“We have to reach these kids because they have so much potential,” she said.
The program she initiated is E3 Camp—Empowering Excellence thru Exploration—and its first series was held in July 2018 with 17 middle and high school students attending. Last year’s camp supported 26 students.
This past November, the camp scored a big win with its Chapel Hill Black STEAM Fair: One hundred African American children, ages 10-17, participated in an exposition where students presented science projects that they designed themselves to the public—one of them being Pristine Onuoha, who won the national Genes in Space STEM competition, which sends experiments to the International Space Station (ISS) for implementation. The fair also featured 25 experts and organizations to present STEAM topics to the students.
The children weren’t the only ones learning at the STEAM fair.
McClendon described a situation that taught her that Black students are falling through the cracks and not being engaged properly—even by Black guidance counselors—as noted in the racial equity report previously mentioned.
She invited one of the course planning counselors, a Black woman, to the STEAM fair. One of her campers who had been in the E3 program for two years had never met the counselor before.
“The [student’s] father’s was asking, ‘What kind of program is this?’” McClendon said. Had she not gathered the three of them together at the fair, who knows what opportunities the student would have missed?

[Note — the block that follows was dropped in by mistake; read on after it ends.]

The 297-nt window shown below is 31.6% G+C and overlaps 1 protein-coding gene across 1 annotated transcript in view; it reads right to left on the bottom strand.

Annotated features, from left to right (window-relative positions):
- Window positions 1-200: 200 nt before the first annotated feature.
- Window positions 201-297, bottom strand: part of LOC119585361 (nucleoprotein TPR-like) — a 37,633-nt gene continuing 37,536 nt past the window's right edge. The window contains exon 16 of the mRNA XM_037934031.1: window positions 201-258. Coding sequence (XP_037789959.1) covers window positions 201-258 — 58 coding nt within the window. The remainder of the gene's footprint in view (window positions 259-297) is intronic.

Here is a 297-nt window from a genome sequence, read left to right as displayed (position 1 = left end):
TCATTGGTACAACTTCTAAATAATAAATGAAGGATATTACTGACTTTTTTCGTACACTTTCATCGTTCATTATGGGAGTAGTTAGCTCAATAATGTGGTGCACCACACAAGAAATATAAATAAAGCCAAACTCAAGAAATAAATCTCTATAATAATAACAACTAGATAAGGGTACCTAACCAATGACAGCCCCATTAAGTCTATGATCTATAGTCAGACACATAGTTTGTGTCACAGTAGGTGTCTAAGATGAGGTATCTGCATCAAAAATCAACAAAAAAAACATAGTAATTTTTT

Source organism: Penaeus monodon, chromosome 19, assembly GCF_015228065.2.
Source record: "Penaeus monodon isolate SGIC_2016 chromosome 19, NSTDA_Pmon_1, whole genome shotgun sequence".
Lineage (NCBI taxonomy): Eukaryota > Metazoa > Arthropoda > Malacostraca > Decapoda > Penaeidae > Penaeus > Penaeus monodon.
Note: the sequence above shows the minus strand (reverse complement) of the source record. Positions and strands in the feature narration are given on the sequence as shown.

The encounter confirmed in McClendon’s mind the need for both students and adults to gain exposure to each other in productive ways that promote equitable opportunities for Black youth.
“The ones that need attention aren’t getting noticed for the ones who do get that attention for negative things,” McClendon said. She sees guidance and career counselors as allies in the quest for greater equity, rattling off suggestions from the top of her head that focused on not waiting for a student to come to the adults.
“You need to be seeking kids out and engaging them,” she said. “Go out and talk to kids, hand out flyers, send info to the email. Sometimes it’s just a disconnect.”
The mission of McClendon’s camp is that kind of outreach, to get students familiar with what career opportunities are available to them so they can envision their futures and map out their academic plans. It also strives to change the students’ mindsets about what they can achieve if they push themselves.
“The main thing when I was thinking about the camp was math and science because our kids were always in these low math classes and they were not successful in science,” she said. “That was really the beginning.”